Context: Population-based data on cancers associated with acquired immunodeficiency syndrome (AIDS) in children are lacking.
Objective: To determine risk of pediatric AIDS-associated cancers.
Design, setting, and participants: Using records from 11 locations in the United States for varying periods between 1978 and 1996, we linked data for children aged 14 years and younger at AIDS diagnosis to local cancer registry data.
Main outcome measures: Cancer frequency and, in the 2-year post-AIDS onset period, cancer incidence and relative risk (RR; measured as standardized incidence ratio), by cancer type.
Results: Among 4954 children with AIDS, 124 (2.5%) were identified as having cancer before, at, or after AIDS onset, including 100 cases of non-Hodgkin lymphoma (NHL), 8 of Kaposi sarcoma (KS), 4 of leiomyosarcoma, and 2 of Hodgkin disease; there were 10 other or unspecified cancers. Expected numbers for all cancers identified in the study sample, based on population rates (using area-specific registry data), were less than 1. In the first 2 years after AIDS diagnosis (5485 person-years), NHL incidence was 510 per 100,000 person-years (RR, 651; 95% confidence interval [CI], 432-941). Median time for developing NHL after AIDS diagnosis was 14 months (range, 3-107 months). The most common type of NHL was Burkitt lymphoma. However, the risk of primary brain lymphoma (91 per 100,000 person-years) was especially high (RR, 7143; 95% CI, 2321-16,692), and 4 cases were diagnosed more than 2 years (range, 37-98 months) after AIDS onset. Leiomyosarcomas also tended to occur several years after AIDS onset, with 3 of the 4 cases occurring 33 to 76 months after AIDS diagnosis, whereas KS was reported only at or within 2 years of AIDS diagnosis. Hodgkin disease risk was also significantly increased (RR, 62; 95% CI, 2-342).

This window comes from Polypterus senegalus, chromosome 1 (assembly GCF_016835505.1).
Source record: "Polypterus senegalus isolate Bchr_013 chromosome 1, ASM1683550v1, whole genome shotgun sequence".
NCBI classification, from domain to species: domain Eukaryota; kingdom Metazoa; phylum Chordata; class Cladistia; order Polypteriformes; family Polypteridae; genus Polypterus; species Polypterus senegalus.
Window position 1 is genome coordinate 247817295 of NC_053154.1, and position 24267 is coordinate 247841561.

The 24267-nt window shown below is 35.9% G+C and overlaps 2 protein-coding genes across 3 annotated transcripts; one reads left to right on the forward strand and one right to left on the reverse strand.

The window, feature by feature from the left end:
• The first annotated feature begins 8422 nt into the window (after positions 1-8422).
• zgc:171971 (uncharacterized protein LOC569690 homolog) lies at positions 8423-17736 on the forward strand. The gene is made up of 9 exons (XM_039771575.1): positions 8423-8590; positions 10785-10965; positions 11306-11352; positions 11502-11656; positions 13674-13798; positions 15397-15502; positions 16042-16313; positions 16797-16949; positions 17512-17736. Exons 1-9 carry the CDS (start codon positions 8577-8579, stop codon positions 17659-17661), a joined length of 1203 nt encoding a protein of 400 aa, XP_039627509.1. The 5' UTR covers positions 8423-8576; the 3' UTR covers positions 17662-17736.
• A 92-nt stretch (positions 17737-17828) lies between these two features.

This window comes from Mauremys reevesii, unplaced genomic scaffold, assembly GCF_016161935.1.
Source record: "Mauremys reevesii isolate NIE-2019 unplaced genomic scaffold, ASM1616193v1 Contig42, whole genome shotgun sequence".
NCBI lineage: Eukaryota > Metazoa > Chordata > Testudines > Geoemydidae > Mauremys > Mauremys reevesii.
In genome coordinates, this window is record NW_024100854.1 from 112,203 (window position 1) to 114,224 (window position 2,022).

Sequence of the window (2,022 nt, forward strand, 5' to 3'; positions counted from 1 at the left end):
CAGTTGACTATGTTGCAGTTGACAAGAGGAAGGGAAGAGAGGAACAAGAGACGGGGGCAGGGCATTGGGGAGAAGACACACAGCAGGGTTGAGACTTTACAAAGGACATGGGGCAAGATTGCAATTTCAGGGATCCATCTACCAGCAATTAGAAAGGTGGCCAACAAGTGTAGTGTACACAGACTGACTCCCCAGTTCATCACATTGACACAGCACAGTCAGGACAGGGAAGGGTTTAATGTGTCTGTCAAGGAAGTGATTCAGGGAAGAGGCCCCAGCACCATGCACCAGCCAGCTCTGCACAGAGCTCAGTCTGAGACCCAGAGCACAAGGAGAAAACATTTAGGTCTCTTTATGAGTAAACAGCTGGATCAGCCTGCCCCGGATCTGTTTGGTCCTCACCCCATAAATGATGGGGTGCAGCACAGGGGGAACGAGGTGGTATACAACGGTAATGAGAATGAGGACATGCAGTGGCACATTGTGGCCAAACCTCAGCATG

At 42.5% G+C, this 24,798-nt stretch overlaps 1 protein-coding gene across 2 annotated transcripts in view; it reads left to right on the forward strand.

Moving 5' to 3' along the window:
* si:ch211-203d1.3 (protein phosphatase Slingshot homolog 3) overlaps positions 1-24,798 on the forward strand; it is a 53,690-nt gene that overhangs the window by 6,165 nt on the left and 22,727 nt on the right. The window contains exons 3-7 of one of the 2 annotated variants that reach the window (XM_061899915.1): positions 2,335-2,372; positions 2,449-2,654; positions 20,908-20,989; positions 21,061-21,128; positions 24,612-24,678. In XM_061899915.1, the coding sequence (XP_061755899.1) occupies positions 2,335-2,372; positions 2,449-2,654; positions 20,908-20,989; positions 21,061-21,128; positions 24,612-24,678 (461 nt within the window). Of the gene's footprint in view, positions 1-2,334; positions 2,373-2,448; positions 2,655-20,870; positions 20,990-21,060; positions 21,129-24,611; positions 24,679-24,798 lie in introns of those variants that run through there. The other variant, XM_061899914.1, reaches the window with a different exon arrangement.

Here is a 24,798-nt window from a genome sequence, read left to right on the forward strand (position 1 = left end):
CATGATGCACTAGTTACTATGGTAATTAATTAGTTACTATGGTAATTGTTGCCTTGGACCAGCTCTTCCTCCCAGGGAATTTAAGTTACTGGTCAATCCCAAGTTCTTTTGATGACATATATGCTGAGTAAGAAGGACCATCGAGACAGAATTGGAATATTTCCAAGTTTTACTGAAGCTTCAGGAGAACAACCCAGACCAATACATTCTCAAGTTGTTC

Conclusions: The spectrum of AIDS-associated pediatric cancers resembled that seen in adults, with the addition of leiomyosarcoma. Both primary brain lymphomas and leiomyosarcomas tended to occur in children surviving several years after AIDS onset. Because the expected numbers of these cancers in this population were less than 1 and because of the small numbers of some types of observed cancers, the RR estimates are imprecise and caution is warranted in their interpretation. JAMA. 2000;284:205-209